- SEE ALSO
Data::Diff - data structure comparison module
use Data::Diff qw(diff); # simple procedural interface to raw difference output $out = diff( $a, $b ); # OO usage $diff = Data::Diff->new( $a, $b ); $new = $diff->apply(); $changes = $diff->diff_a();
Data::Diff computes the differences between two abirtray complex data structures.
- new Data::Diff( $a, $b, $options )
Creates and retruns a new Data::Diff object with the differences between $a and $b.
- apply( $options )
Returns the result of applying one side over the other.
Returns the internal data structure that describes the differences at all levels within.
- Diff( $a, $b, $options )
Compares the two arguments $a and $b and returns the raw comparison between the two.
Nothing by default but you can choose to export the non-OO function Diff().
The data structure returned by both the method raw and the function Diff. follow this same convention of metadata. The value returned is always a hash reference and the hash will have one or more of the following hash keys:
type key is just a scalar string that is the data type of the sub elements in metadata. The data type of the values, for the other keys, depend on the input values that were passed in via the $a and $b references. for example if $a and $b were both array references then all of the keys in the metadata structure will be array references. Recusively the elements in the array references for the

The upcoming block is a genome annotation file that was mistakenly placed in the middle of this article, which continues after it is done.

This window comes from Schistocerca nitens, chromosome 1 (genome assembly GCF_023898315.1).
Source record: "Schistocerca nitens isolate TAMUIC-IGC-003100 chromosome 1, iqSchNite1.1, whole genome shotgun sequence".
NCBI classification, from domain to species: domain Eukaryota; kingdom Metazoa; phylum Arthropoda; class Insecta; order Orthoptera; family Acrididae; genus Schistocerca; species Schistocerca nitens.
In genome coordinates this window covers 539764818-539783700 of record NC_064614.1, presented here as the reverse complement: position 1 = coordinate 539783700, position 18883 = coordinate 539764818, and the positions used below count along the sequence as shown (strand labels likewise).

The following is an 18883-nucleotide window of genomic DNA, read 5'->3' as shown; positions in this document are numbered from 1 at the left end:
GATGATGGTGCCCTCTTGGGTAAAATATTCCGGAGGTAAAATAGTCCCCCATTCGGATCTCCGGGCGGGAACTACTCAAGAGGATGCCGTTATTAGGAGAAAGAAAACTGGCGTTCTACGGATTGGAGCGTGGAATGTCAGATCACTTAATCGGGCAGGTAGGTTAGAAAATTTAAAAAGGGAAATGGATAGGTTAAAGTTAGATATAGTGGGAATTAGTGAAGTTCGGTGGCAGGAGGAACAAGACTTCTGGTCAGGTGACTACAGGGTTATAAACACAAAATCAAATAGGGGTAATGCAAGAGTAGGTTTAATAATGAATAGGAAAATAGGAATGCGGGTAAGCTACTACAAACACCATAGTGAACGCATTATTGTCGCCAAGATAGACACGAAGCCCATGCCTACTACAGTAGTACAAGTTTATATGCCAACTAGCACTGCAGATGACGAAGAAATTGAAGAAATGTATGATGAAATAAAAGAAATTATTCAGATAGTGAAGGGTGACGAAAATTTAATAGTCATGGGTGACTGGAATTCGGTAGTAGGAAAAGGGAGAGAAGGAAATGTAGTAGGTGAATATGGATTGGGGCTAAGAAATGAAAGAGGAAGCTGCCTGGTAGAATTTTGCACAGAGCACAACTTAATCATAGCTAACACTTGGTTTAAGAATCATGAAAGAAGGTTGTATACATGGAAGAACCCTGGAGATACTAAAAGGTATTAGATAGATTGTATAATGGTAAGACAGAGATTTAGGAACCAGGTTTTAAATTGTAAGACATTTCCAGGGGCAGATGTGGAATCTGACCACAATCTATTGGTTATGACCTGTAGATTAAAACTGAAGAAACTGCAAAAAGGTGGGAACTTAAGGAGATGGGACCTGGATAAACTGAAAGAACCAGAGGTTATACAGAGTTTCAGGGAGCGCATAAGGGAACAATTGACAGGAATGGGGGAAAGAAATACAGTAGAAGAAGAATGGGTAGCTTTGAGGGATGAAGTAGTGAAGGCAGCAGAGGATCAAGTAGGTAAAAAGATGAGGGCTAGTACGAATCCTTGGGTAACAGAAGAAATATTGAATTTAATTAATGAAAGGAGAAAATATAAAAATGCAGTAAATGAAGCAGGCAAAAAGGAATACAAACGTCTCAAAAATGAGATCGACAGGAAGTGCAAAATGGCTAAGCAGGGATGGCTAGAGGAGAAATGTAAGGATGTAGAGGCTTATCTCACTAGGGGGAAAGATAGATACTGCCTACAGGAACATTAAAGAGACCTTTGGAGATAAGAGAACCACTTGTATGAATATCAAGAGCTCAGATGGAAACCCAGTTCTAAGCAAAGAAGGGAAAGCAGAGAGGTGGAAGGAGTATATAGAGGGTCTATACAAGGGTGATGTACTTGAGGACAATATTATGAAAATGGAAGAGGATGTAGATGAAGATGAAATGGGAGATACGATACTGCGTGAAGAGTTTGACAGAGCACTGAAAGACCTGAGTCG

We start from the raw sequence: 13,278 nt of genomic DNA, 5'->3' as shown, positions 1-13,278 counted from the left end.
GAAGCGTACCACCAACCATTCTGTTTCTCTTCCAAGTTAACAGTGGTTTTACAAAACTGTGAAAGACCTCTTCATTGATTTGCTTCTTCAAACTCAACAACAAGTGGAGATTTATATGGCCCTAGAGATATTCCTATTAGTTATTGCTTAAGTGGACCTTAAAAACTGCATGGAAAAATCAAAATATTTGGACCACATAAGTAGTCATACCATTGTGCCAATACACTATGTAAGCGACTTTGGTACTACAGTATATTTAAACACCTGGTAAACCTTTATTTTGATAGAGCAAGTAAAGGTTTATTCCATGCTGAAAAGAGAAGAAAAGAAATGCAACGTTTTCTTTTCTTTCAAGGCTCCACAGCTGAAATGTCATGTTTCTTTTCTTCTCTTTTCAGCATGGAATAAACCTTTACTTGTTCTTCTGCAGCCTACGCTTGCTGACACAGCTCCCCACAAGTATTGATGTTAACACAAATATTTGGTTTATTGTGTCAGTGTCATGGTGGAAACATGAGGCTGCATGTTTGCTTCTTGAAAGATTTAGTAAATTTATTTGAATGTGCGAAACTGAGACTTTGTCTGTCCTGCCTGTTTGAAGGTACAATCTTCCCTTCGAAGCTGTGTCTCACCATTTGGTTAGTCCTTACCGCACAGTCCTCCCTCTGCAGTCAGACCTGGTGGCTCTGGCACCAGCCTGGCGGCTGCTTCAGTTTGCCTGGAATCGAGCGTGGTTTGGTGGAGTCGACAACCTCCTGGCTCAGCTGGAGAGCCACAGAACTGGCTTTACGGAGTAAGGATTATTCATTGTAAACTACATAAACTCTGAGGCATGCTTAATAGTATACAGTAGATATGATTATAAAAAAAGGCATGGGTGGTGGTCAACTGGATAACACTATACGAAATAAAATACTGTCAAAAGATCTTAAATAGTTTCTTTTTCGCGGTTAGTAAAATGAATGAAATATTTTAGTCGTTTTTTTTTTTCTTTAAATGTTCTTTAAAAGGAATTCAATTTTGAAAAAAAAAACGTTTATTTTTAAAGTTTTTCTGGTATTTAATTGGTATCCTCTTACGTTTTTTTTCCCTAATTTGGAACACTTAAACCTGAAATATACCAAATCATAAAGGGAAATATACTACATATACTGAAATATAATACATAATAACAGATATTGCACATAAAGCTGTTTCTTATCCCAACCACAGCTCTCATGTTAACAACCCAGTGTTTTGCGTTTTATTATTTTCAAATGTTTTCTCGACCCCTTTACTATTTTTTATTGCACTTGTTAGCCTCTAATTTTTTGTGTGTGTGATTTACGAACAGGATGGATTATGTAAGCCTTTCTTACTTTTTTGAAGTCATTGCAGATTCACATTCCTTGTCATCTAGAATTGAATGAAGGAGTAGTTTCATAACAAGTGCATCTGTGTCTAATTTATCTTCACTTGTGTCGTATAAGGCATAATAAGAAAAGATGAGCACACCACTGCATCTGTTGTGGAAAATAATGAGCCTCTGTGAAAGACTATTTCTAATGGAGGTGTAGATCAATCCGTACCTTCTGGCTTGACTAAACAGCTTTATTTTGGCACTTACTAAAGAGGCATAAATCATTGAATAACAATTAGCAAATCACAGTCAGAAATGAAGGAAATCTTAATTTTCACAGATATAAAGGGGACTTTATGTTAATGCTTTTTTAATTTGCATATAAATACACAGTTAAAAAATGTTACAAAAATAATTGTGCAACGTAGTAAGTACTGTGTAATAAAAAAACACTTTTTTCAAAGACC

diff key and the
same key will also be of the same metadata structure. The values of the elements in the
uniq_b will not have any metadata associated with them since they represent the orignal values from the input.
If you thought your structure of array and hash references was a mess just wait till this modules get ahold of it.
The Data::Diff does not have any way to detect a cycle in the references and will crash if there is a loop.
The module does its best to handle things like HANDLES and CODE and LVALUES but it might not do the best job because visiblity into those data types is poor.
George Campbell, <email@example.com>
Copyright (c) 1996-98 George Campbell. All rights reserved. This program is free software; you can redistribute it and/or modify it under the same terms as Perl itself.